For the first time in 31 years, I sat and talked with my cousins. We remembered old days, talked about new ones, and rediscovered the links between us. I found myself among people my own age I would like to spend more time with, and it was fun!
As individual conversations drifted towards God, I found their themes reminiscent of my own journey and experience. They spoke of local institutions that continued to show little interest in the person, executives at all levels pursuing their own agendas at the expense of their mandate and calling, and a growing sense of non-relevance to anything connected with daily living. Their words carried a buried expression of thirst; a desire to sense and feel the Presence, a belief full of doubt that the doctrines could make a difference in daily living, and a need to experience unconditional love, grace, and mercy.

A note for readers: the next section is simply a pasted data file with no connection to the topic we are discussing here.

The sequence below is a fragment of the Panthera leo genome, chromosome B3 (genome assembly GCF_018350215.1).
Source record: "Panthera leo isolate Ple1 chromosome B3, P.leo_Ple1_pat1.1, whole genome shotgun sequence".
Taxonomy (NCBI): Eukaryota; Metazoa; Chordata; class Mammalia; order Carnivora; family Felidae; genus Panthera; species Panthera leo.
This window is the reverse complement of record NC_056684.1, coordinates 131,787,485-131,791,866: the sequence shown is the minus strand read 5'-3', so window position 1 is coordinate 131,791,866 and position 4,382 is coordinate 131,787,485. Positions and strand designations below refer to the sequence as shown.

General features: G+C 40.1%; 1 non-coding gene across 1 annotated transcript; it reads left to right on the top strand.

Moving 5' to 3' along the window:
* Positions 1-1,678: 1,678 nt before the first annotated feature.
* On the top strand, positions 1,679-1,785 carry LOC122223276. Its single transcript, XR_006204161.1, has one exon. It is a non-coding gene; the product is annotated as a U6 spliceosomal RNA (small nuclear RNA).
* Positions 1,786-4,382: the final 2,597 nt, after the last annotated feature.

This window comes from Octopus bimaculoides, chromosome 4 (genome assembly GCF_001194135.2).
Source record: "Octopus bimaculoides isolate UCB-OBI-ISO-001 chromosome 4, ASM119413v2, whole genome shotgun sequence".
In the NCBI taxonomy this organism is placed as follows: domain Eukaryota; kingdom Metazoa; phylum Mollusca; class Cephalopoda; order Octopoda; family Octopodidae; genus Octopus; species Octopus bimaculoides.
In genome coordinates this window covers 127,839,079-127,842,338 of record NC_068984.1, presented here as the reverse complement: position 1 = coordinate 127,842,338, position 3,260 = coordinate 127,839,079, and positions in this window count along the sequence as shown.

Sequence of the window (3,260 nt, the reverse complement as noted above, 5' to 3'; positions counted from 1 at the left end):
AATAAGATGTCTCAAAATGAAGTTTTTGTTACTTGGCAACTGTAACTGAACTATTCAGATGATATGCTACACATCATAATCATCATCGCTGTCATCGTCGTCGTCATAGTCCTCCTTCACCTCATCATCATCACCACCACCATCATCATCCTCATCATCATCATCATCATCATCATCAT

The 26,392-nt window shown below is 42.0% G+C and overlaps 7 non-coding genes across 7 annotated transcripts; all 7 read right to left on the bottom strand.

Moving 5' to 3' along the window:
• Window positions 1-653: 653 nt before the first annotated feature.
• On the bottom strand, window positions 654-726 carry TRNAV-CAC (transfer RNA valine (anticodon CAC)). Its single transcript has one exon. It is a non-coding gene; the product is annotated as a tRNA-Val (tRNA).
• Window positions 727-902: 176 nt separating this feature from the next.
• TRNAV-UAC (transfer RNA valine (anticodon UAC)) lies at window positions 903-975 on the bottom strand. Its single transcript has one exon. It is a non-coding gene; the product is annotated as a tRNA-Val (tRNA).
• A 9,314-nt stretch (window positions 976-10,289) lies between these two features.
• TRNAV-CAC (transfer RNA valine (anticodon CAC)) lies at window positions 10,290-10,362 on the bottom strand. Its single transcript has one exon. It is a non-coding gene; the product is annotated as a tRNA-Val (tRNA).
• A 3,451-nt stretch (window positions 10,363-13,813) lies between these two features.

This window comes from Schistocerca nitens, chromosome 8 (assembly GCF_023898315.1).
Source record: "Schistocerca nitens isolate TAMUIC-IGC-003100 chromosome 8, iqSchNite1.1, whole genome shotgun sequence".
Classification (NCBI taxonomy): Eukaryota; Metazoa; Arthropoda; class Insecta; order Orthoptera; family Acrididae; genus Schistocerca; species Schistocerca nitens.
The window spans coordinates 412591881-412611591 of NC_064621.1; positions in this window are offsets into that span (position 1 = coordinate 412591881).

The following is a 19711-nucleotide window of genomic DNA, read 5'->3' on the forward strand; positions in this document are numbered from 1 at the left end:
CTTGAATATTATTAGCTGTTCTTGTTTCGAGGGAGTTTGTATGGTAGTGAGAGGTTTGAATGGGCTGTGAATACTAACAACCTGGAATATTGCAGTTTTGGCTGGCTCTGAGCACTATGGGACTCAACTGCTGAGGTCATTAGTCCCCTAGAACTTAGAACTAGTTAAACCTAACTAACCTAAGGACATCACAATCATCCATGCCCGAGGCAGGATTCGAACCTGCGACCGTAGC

Even though our journeys were very different; from an UPS driver, to a demolition expert and executive, to a carpenter, airline attendant, small business manager and owner, and even a naval aviator with CIA experience, the desire to live life, experience everything possible, and win was still the same. For most, the realization that family was the most important had come early in life. Their quests continue on, without a firm destination.
Where are the answers? When will they find what they seek? Can I do something, anything, before they totally give up hope?
For the first question, “the answer, thank God, is that Jesus can and does.” (Romans 7.25) I can be a friend, sharing my experience and my journey. In the end, the choice will be theirs, just as it is yours and mine.
A single question remains. How passionately do we want to know God?
There are too many roadblocks. In my own journey, I face work, survival, religious institutions, old habits, and friends with different agendas. Yet, God is the answer in spite of, and because of everything else. God’s gift to you and I is unconditional. Our choice is the final puzzle piece.